.htaccess examples

A .htaccess file is a configuration file supported by several web servers(including Apache), that allows for decentralized management(local) of web server configuration. .htaccess supports quite a few modifications and it’s quite flexible and customizable. The original purpose of .htaccess was to allow directory access control(requiring a password to access the content). Its functionality nowadays is way beyond access control since the .htaccess file override many other configuration settings such as content type, character set, handlers, and so on. The most common functions for .htaccess are used to facilitate the following:

  • Authorization, authentication
  • Blocking, allowing access
  • Rewriting URLs
  • Enable, disable Webserver options
  • Cache Control
  • MIME types
  • Here are a few .htaccess examples to achieve certain functionality.

    Deny all traffic to the site

    Deny from all

    Deny all traffic and allow only one IP address

    Order deny,allow
    Deny from all
    Allow from 1.2.3.4

    where 1.2.3.4 is the IP address that you to be permitted for access.

    This can go even further and redirect all the visitors to a different page while only your IP address(1.2.3.4) can access it:

    ErrorDocument 403 http://www.google.com/
    Order deny,allow
    Deny from all
    Allow from 1.2.3.4

    Redirect one file to a new one

    Redirect 301 /old/file.html /new/file.html

    Redirect an entire directory

    RedirectMatch 301 /folder(.*) /$1

    Redirect all traffic to www

    This is quite handy if you want to keep your traffic and links using www:

    RewriteCond %{REQUEST_URI} !^/(robots\.txt|favicon\.ico|sitemap\.xml)$
    RewriteCond %{HTTP_HOST} !^www\.hostingstuff\.net$ [NC]
    RewriteRule ^(.*)$ /$1 [R=301,L]

    Setup custom error documents based on HTTP response code

    The syntax is quite simple and straight forward:

    ErrorDocument RESPONSE_CODE PAGE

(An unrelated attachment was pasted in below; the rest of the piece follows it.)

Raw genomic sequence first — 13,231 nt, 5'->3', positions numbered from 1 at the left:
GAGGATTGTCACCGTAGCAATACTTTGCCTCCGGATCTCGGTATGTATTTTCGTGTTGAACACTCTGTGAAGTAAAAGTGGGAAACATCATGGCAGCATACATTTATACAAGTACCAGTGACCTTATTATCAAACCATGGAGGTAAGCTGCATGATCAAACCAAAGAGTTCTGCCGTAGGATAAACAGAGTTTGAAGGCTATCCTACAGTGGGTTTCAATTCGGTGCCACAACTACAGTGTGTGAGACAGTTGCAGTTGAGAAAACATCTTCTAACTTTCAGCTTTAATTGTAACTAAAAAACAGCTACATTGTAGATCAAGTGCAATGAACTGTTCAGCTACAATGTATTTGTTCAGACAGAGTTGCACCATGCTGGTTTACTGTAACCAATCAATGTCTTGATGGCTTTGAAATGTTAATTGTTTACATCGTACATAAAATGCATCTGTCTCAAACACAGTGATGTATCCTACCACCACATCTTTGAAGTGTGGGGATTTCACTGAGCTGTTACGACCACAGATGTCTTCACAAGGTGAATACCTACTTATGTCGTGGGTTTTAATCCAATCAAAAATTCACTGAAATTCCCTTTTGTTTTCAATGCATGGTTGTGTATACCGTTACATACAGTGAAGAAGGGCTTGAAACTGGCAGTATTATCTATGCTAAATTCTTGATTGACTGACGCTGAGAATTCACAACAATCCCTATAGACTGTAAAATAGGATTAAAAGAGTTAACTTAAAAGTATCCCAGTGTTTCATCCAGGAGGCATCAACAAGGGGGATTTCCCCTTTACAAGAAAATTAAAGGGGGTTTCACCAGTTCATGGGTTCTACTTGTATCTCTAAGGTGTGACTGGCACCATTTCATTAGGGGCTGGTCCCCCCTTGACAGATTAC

Here are a few .htaccess examples for 403, 404, 500 error codes:

    ErrorDocument 403 /403.html
    ErrorDocument 404 /404.html
    ErrorDocument 500 /500.html

    Enable directory listing and fancy indexing, declare the DirectoryIndex variable

    Options +Indexes
    IndexOptions +FancyIndexing
    DirectoryIndex index.html index.php

    Disable directory listing

    Options -Indexes

    Fix GHOST: glibc vulnerability CVE-2015-0235

    Red Hat Product Security released on January 27, 2015 details about a critical vulnerability that affects glibc and which is known as GHOST. This vulnerability was assigned CVE-2015-0235 and is a buffer overflow bug affecting the gethostbyname() and gethostbyname2() function calls in the glibc library – hence the name GetHOST.

    Fortunately the fix is easy it just involves running a yum update on the system. For CentOS, RHEL or Fedora we can check the RPM version installed using:

    rpm -q glibc

    In order to fix this glibc vulnerability you’ll need to simply:

    yum update glibc

    and reboot the system. If it’s not possible to reboot the system we can also restart all the services that use glibc. In order to determine which services need to be restarted we can run this command:

    lsof +c 15 | grep libc- | awk '{print $1}' | sort -u

    The output should be something similar to this:

    [root@CentOS ~]# lsof +c 15 | grep libc- | awk '{print $1}' | sort -u
    agetty
    auditd
    avahi-daemon
    awk
    bash
    crond
    dbus-daemon
    gdbus
    gmain
    grep
    in:imjournal
    iprdump
    iprinit
    iprupdate
    JS
    lsof
    master
    mysqld
    mysqld_safe
    NetworkManager
    nginx